Law Reversing Gay Marriage Rights in Bermuda Faces First Legal Challenge


Attorney-at-law Mark Pettingill is representing a Bermudian living in the US who is challenging the Domestic Partnerships Act.


HAMILTON, Bermuda, Wednesday February 21, 2018 – A gay Bermudian living in the United States is going to court to challenge the recently passed law that prevents gay marriage, in the hopes that he will be able to tie the knot in his homeland one day.

Rod Ferguson, through his attorneys, filed the lawsuit, claiming that the British overseas territory’s new Domestic Partnership Act is unconstitutional.

The Domestic Partnership Act reverses a Supreme Court ruling in May last year that enabled gay couples to marry in Bermuda. The law, which was passed in December last year but only took effect earlier this month when Governor John Rankin gave his assent, provides same-sex couples with a raft of legal rights but prevent them from tying the knot.

But Mark Pettingill, the lawyer who represented Winston Godwin and Greg DeRoche in the lawsuit that led to the court ruling last year, says Ferguson is fighting the controversial legislation.

The 38-year-old man says he has always considered himself the marrying kind and wants to ensure that if he goes that route, he can have his nuptials performed in the land of his birth.

“I rejoiced when Bermuda finally established the right for same-sex couples to marry in 2017 and I had planned to exercise that right someday, but then it was taken away through the passage of the Domestic Partnerships Act,” he said in a statement.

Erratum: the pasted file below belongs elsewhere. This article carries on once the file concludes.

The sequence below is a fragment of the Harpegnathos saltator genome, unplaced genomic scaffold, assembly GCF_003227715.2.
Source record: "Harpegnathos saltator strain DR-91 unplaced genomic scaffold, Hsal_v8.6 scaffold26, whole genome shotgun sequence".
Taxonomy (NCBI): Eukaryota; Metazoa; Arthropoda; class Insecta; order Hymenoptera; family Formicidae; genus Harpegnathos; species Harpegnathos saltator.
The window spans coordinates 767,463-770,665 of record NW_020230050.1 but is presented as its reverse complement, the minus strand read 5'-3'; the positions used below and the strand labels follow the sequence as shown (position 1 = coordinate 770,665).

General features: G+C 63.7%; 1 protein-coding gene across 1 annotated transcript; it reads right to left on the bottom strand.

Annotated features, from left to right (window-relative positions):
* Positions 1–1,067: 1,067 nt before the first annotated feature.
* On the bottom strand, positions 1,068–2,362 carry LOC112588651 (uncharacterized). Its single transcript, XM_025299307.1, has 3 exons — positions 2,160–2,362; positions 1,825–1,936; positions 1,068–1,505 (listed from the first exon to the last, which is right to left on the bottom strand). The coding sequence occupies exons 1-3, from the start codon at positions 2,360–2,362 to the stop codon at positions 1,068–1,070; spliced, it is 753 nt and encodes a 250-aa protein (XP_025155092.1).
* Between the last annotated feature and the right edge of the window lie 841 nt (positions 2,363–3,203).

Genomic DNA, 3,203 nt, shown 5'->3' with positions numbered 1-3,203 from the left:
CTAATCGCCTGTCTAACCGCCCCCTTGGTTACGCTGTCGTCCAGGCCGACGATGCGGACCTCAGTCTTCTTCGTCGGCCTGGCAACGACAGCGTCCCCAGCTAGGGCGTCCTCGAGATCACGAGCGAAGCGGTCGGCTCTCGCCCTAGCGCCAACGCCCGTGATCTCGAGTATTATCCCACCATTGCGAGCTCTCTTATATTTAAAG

“I strongly believe that this is a fundamental human rights issue, that everyone is entitled to the same protection of law which includes the service of a contractual marriage in Bermuda. When the rest of the right-thinking world has accepted the position that marriage should be available to same-sex and opposite-sex couples alike, it is very disappointing that my own country has effectively moved backwards.

“I am grateful for what so many others have done to contribute to Bermuda’s movement toward marriage equality, and I’m privileged to be in a position, with the support of family, friends, and the LGBT community, where I can now stand up and do my part. I have taken the decision to make this legal application to protect my rights along with the rights of so many of my fellow Bermudians,” he added.

The aim of his civil claim is to have the Domestic Partnership Act declared void by the court, on the basis that it is inconsistent with his fundamental rights as set out in the Constitution, including protection of law, freedom of conscience, freedom of expression, freedom of association with other persons, creed, and certain property rights.

Pettingill, a former Attorney General, told the Royal Gazette newspaper that he had been approached by other people interested in pursuing a similar legal challenge, but they wanted to remain anonymous, while Ferguson was willing to put his name on the lawsuit.

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